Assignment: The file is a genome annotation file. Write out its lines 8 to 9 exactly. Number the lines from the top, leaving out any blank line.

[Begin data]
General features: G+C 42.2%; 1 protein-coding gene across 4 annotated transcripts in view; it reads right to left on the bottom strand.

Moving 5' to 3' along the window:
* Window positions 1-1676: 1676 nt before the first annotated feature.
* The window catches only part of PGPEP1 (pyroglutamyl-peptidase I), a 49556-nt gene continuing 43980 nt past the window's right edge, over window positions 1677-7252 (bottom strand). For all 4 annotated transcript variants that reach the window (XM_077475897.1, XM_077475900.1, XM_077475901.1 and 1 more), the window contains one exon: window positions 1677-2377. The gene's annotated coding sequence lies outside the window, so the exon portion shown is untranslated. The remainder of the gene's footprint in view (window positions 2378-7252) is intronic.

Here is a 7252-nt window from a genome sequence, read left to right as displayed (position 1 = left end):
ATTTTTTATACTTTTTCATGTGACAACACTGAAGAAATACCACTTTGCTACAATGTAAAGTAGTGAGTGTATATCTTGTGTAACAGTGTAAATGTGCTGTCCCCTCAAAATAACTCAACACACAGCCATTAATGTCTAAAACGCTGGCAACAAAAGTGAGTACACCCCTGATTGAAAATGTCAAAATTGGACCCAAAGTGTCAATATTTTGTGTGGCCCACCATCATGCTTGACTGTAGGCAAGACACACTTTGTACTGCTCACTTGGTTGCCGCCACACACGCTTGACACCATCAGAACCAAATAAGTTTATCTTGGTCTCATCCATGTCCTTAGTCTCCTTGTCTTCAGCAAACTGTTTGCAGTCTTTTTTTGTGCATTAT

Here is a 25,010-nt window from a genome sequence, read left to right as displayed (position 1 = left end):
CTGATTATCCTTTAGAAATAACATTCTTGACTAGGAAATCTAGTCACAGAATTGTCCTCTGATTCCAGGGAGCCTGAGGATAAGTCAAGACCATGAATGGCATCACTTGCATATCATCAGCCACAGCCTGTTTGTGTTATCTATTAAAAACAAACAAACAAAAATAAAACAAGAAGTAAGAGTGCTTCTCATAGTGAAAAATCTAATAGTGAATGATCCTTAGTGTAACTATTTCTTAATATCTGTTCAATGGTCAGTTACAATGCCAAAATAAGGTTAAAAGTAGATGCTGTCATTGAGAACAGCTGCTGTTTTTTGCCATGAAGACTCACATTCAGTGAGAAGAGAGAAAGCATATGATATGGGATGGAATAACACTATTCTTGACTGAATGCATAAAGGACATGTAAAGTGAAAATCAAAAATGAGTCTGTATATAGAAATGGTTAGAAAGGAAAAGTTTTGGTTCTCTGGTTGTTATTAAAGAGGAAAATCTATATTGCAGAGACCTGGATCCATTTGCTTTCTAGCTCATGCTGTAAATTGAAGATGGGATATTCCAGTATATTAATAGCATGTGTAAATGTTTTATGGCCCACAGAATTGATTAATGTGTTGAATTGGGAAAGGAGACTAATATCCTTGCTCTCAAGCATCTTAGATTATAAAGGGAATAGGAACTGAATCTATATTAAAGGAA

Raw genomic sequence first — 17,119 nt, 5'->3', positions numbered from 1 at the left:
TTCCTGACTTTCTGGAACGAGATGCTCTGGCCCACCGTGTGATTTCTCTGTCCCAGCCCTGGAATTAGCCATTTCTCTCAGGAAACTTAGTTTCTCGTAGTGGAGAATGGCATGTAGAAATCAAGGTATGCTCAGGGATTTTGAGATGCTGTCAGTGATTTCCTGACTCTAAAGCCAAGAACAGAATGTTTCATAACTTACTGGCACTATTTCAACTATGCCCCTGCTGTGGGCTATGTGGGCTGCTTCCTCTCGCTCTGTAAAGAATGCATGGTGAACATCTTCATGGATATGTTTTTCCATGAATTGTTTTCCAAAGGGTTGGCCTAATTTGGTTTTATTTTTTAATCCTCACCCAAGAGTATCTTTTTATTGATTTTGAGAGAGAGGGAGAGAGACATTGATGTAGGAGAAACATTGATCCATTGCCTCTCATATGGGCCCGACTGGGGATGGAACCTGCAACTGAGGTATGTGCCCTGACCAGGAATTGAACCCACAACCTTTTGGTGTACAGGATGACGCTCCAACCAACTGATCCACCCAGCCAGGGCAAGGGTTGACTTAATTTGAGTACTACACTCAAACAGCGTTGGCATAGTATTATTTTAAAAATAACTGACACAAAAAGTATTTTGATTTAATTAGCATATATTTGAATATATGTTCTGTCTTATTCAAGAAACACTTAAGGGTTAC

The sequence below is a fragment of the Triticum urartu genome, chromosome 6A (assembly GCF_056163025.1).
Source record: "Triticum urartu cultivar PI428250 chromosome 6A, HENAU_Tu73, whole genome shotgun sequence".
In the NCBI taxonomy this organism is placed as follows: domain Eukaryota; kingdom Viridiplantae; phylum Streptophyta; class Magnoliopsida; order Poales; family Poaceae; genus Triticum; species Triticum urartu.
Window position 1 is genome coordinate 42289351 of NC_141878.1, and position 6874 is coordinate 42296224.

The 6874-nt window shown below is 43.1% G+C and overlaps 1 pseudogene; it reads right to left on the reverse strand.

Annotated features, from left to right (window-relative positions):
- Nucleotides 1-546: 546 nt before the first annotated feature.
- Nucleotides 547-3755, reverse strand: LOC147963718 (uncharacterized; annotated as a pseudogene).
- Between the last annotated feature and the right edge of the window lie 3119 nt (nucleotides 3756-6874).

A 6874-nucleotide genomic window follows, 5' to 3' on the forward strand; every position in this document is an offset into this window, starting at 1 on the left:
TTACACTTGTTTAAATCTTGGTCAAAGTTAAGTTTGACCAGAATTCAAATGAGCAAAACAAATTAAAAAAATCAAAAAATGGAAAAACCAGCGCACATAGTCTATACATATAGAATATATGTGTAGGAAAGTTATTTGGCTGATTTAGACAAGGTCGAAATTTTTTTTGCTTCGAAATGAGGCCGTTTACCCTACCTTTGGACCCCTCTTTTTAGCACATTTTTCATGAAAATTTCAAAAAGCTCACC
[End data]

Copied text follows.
CTGATTATCCTTTAGAAATAACATTCTTGACTAGGAAATCTAGTCACAGAATTGTCCTCTGATTCCAGGGAGCCTGAGGATAAGTCAAGACCATGAATGGCATCACTTGCATATCATCAGCCACAGCCTGTTTGTGTTATCTATTAAAAACAAACAAACAAAAATAAAACAAGAAGTAAGAGTGCTTCTCATAGTGAAAAATCTAATAGTGAATGATCCTTAGTGTAACTATTTCTTAATATCTGTTCAATGGTCAGTTACAATGCCAAAATAAGGTTAAAAGTAGATGCTGTCATTGAGAACAGCTGCTGTTTTTTGCCATGAAGACTCACATTCAGTGAGAAGAGAGAAAGCATATGATATGGGATGGAATAACACTATTCTTGACTGAATGCATAAAGGACATGTAAAGTGAAAATCAAAAATGAGTCTGTATATAGAAATGGTTAGAAAGGAAAAGTTTTGGTTCTCTGGTTGTTATTAAAGAGGAAAATCTATATTGCAGAGACCTGGATCCATTTGCTTTCTAGCTCATGCTGTAAATTGAAGATGGGATATTCCAGTATATTAATAGCATGTGTAAATGTTTTATGGCCCACAGAATTGATTAATGTGTTGAATTGGGAAAGGAGACTAATATCCTTGCTCTCAAGCATCTTAGATTATAAAGGGAATAGGAACTGAATCTATATTAAAGGAA

Raw genomic sequence first — 17,119 nt, 5'->3', positions numbered from 1 at the left: